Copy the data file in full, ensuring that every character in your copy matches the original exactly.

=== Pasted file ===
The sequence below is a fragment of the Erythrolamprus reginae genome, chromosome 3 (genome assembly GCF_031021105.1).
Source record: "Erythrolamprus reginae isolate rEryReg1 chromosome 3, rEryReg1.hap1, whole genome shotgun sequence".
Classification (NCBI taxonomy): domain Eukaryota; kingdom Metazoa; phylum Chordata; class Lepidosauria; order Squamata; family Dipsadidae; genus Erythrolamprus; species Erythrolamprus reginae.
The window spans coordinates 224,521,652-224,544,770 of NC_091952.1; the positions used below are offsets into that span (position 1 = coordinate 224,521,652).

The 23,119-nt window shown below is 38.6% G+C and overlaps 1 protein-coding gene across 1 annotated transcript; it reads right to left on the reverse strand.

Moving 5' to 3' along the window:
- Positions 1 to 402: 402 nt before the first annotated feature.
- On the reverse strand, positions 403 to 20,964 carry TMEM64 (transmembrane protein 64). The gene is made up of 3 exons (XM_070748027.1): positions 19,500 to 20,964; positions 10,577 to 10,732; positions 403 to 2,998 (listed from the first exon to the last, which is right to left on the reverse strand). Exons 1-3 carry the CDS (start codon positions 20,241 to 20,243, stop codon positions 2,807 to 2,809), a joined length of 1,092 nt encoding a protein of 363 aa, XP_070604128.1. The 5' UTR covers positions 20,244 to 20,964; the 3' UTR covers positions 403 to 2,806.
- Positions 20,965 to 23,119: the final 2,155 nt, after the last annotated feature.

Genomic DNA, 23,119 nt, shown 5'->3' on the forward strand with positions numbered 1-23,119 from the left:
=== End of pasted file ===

The sequence below is a fragment of the Erythrolamprus reginae genome, chromosome 3 (genome assembly GCF_031021105.1).
Source record: "Erythrolamprus reginae isolate rEryReg1 chromosome 3, rEryReg1.hap1, whole genome shotgun sequence".
Classification (NCBI taxonomy): domain Eukaryota; kingdom Metazoa; phylum Chordata; class Lepidosauria; order Squamata; family Dipsadidae; genus Erythrolamprus; species Erythrolamprus reginae.
The window spans coordinates 224,521,652-224,544,770 of NC_091952.1; the positions used below are offsets into that span (position 1 = coordinate 224,521,652).

The 23,119-nt window shown below is 38.6% G+C and overlaps 1 protein-coding gene across 1 annotated transcript; it reads right to left on the reverse strand.

Moving 5' to 3' along the window:
- Positions 1 to 402: 402 nt before the first annotated feature.
- On the reverse strand, positions 403 to 20,964 carry TMEM64 (transmembrane protein 64). The gene is made up of 3 exons (XM_070748027.1): positions 19,500 to 20,964; positions 10,577 to 10,732; positions 403 to 2,998 (listed from the first exon to the last, which is right to left on the reverse strand). Exons 1-3 carry the CDS (start codon positions 20,241 to 20,243, stop codon positions 2,807 to 2,809), a joined length of 1,092 nt encoding a protein of 363 aa, XP_070604128.1. The 5' UTR covers positions 20,244 to 20,964; the 3' UTR covers positions 403 to 2,806.
- Positions 20,965 to 23,119: the final 2,155 nt, after the last annotated feature.

Genomic DNA, 23,119 nt, shown 5'->3' on the forward strand with positions numbered 1-23,119 from the left: